Light bending and Schoology rubrics

Physical science laboratory eleven focused on light bending and bouncing. The laboratory is one of the original laboratories from 2007 and has seen little change over the years. The laboratory still provides a simple non-trigonometric approach to the index of refraction of water. The lab also continues the focus on linear regressions in science and reinforces the mathematics core of the course.
J-Dina and Beverly measuring apparent depth

This term Schoology upgraded rubric handling capabilities to include saving, copying, and customizing. I use the copy feature to copy the rubric to another course, alter the rubric, and copy it back modified. The multi-hour task of building my complex rubrics from scratch had deterred me from building altered rubrics. The new capability in Schoology allowed me to develop a new 76 point rubric that handles the two tables and two graphs of laboratory eleven. This new rubric will also be useful for laboratory three in future terms. Schoology now supports all of my courses.

Tyrone, Arnold, Raymond

As one of the first users of Engrade at the college over three years ago, I caused a number of faculty to follow me into Engrade. A year and half later after trying and abandoning Edmodo and CourseSites, I stumbled onto Schoology. By fall 2014 I had moved all of my courses to Schoology. These days when faculty come to me for support in the use of Engrade I refer them to our information techs. I no longer help faculty use what is centrally only a grade book with a few limited extensions. I suggest to faculty still using Engrade to step up to a real learning management system, Schoology.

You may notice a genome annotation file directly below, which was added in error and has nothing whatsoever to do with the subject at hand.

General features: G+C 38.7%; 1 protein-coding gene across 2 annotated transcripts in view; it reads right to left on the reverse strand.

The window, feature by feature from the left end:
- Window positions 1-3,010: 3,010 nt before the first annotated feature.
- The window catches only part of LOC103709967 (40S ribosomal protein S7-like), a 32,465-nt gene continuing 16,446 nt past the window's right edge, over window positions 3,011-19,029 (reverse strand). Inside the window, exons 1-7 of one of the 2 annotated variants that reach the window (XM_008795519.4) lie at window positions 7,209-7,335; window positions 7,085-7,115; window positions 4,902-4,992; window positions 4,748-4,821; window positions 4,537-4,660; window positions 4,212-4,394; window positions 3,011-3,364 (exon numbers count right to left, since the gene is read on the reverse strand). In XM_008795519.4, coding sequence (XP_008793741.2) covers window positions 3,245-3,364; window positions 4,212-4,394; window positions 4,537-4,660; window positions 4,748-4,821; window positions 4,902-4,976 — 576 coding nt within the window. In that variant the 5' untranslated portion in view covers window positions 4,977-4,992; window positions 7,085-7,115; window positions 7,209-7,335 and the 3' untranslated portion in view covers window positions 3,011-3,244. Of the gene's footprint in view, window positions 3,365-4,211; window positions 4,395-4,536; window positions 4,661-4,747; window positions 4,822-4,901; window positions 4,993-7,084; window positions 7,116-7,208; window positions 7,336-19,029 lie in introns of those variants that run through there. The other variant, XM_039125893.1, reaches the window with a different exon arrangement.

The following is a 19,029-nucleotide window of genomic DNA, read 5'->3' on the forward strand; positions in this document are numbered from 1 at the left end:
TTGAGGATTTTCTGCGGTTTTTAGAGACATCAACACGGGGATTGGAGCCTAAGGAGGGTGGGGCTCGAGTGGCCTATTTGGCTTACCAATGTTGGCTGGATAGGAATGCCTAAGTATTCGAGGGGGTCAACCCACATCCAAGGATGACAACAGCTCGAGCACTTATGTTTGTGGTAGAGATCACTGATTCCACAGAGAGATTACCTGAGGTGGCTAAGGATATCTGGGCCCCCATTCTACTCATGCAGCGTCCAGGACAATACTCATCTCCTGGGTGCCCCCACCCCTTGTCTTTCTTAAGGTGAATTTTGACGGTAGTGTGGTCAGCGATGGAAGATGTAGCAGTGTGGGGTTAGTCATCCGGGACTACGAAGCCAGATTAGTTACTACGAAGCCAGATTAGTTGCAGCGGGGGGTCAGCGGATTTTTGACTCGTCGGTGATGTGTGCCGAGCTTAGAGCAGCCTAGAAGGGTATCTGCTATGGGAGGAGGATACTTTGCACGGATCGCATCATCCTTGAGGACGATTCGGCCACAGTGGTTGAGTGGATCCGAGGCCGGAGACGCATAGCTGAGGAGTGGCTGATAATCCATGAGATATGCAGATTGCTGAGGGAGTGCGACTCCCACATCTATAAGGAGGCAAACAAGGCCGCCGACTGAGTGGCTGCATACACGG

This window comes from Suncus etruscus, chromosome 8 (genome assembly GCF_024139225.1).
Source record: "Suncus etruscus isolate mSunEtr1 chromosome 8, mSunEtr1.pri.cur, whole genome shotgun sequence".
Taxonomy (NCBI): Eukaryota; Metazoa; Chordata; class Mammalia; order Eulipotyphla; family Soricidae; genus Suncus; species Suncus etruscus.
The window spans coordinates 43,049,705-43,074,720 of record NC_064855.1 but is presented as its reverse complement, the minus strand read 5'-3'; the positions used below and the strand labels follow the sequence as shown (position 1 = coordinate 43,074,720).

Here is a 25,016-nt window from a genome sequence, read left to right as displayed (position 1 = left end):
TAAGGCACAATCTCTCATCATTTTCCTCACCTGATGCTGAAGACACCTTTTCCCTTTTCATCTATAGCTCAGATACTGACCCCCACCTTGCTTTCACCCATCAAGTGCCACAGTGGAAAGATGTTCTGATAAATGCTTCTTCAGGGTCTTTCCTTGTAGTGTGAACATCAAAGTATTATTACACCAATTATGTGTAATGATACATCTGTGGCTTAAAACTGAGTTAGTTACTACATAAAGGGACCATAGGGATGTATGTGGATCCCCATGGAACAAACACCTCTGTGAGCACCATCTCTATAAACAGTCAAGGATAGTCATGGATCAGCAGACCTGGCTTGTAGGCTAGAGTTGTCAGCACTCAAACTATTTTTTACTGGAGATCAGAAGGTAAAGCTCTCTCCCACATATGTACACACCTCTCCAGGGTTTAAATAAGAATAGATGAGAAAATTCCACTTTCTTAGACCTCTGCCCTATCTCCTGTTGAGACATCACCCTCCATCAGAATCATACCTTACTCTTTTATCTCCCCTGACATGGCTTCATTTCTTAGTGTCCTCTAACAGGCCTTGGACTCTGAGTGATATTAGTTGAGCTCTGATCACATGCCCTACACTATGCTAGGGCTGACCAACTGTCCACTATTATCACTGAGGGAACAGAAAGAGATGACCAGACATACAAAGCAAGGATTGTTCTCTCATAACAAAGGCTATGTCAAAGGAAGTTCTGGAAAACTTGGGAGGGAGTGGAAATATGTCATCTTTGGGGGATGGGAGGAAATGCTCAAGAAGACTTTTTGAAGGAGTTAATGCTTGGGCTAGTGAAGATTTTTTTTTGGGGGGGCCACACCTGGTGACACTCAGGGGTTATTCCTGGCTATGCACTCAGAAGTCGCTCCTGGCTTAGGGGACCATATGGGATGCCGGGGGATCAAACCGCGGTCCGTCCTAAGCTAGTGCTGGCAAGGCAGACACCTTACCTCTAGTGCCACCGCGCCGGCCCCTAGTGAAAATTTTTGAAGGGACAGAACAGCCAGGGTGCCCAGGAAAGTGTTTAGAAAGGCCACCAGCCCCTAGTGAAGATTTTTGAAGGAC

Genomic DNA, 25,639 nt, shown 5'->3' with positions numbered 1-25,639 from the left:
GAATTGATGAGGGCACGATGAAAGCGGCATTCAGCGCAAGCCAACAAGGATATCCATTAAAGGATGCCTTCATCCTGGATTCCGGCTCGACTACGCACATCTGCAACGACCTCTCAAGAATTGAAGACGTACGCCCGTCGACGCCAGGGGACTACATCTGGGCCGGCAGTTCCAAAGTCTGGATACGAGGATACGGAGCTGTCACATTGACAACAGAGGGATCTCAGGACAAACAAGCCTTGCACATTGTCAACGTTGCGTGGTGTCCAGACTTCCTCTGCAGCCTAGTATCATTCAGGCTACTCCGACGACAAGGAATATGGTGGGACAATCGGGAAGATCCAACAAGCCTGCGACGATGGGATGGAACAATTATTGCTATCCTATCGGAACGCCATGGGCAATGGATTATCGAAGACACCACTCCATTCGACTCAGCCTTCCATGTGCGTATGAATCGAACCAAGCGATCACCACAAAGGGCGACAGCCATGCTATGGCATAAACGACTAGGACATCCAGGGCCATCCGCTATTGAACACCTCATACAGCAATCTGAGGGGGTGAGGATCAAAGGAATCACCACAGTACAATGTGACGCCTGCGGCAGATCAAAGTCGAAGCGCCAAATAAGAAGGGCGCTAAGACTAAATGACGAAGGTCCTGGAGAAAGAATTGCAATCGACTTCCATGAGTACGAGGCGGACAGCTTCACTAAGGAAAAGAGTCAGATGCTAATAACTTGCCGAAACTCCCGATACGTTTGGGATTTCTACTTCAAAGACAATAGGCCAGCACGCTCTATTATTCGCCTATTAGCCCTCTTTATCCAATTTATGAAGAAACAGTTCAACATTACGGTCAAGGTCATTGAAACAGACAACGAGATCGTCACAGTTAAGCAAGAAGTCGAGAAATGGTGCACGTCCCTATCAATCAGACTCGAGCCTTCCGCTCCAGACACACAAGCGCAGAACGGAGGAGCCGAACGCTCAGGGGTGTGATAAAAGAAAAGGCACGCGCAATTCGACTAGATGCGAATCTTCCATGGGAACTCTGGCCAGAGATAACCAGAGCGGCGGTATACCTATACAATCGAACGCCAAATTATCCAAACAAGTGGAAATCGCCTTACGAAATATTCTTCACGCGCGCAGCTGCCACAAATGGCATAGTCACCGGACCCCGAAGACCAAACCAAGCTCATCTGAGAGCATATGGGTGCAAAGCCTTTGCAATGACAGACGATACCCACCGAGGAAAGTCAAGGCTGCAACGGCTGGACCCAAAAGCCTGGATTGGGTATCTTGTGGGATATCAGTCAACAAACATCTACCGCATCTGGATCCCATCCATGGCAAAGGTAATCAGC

Jeanine, Lynnsey

When a faculty member upgraded Safari recently, Engrade attachments were no longer being accessed properly, some form of XML based error. I noted that Engrade was never designed with a document management capability and that the attachment system provided no way to organize submissions. I recommended the faculty member move to Schoology, and offered to help them.

Jeanine, Lynnsey

I realize that I am actively unhelpful to those faculty still struggling to make Engrade do more than it was designed to do, but as an instructor time is my scarcest resource. I do not see wasting my time nor theirs when there is the more powerful and comprehensive option to use Schoology.

Although the institution for which I work has not adopted any LMS, the free option makes Schoology available to faculty. I can only hope that at some critical mass the college will see the wisdom in gaining access to the information collectively held in Schoology. I continue to believe that early intervention efforts would benefit from institutional adoption of Schoology. With Engrade I could demonstrate a limited "institutional stub" to administrators. Schoology does not seem to have that option, so making the case for adoption is more challenging.

Lynnsey measures the object distance from the pig to the mirror, she will later measure the apparent depth of the pig in the mirror. Jeanine records data.

With the laboratory completed I will get a chance to run a seventeen criteria rubric on 28 laboratory reports, a task that would have been too daunting to attempt without the rubric capability of Schoology. I can now demand more from my students that I was capable of marking by hand. The class is slightly more demanding, yet the rubric - which the student scientists get to see too - also provides the guidance that they need to meet increased performance demands of the course. Schoology makes possible a win-win-win situation for the curriculum, the students and I.

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